• DanaNM
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              So stressful!

              What is their set-up like overnight? I’m wondering if instead of fully separating, you could give them more space and lots of hiding spots so Wally can get away from Ben if needed.

              You could also try doing some “couples therapy” bonding sessions by taking them to a neutral area and maybe doing some light stressing to see if that helps Ben calm down. Also could maybe give them a stuffy that Ben can mount instead of Wally?

              . . . The answers provided in this discussion are for general guideline purposes only. The information is not intended to diagnose or treat your pet. Seek the advice of your veterinarian or a qualified behaviorist.  


            • pinkiemarie
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                These are more good points. I couldn’t upload an image so here is a link to their setup. The boys are napping nicely together right now. At night they stay in the 2 story condo plus their front yard and a 2nd barrier goes up and Clover stays on the right side. I’ll go to Petco when it opens and see if they have any more hidey houses and add more for Wally to go into. And I had considered taking Ben to work downstairs with me but you’re right, Wally should go too. It also tends to be cooler downstairs so bonus, I’ll try that tomorrow.


              • Bam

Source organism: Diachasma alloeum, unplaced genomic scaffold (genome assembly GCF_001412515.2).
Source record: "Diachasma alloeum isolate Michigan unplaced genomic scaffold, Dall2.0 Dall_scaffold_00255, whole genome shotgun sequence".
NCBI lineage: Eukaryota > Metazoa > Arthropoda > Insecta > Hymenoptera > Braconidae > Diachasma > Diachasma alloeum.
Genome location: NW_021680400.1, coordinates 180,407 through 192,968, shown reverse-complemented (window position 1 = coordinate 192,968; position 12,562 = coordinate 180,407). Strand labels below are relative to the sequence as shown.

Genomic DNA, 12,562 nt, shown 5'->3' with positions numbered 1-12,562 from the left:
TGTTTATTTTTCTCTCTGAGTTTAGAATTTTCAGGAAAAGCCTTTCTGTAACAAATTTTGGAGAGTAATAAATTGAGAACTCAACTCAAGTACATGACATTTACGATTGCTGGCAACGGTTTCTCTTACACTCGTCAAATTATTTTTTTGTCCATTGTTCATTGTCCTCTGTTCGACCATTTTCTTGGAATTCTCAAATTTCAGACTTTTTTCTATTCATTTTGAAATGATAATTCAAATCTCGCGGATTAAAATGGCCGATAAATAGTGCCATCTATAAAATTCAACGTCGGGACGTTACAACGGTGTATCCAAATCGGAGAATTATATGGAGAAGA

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                  Their set up looks very nice! The only thing to maybe add would be more room to gallop around for a bit for a (short-ish) period of time per day, preferably in the later part of the evening or in the (earlier bit of) morning. As you know buns tend to mostly lounge during daytime.

                  You dont need to go out and buy hideyhouses, unless you absolutely want sth that’s aesthetically pleasing to the human eye – a consideration that of course is very valid. Home-made cardboard box hidey houses with 2 “door holes” will do great. (Buns want 2 doorholes because wild rabbit warrens always has at least two exits. This preference seems to prevail in our domesticated buns).


                • pinkiemarie
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                    Oh I don’t have any boxes right now so hidey houses is the only answer lol. We have a whole elaborate system since the other rabbit isn’t bonded where they take turns going out to play in the rest of the house then going back home. During the day whoever is at home gets access to both condos and yards, and whoever is out playing gets the entire rest of the upstairs which does have much more room for zooming. The boys get the prime first thing in the morning play time and Clover gets the prime last thing in the evening play time. Since I work from home I switch them out several times, so the boys will be out for play time again in about an hour. Ideally I would like for all of them to be free range for the entire day but Clover had other ideas 🙁


                  • DanaNM
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                      Having another unbonded rabbit near them (or in view) could also be part of the problem. If she’s within their view, you might try blocking their view of her pen by clipping some towels or blankets to the pen walls.

                      . . . The answers provided in this discussion are for general guideline purposes only. The information is not intended to diagnose or treat your pet. Seek the advice of your veterinarian or a qualified behaviorist.  


                    • pinkiemarie
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                        Oh for sure they are friendly but also very territorial with each other so I’ll try that too!

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                    Forum BEHAVIOR Springtime aggression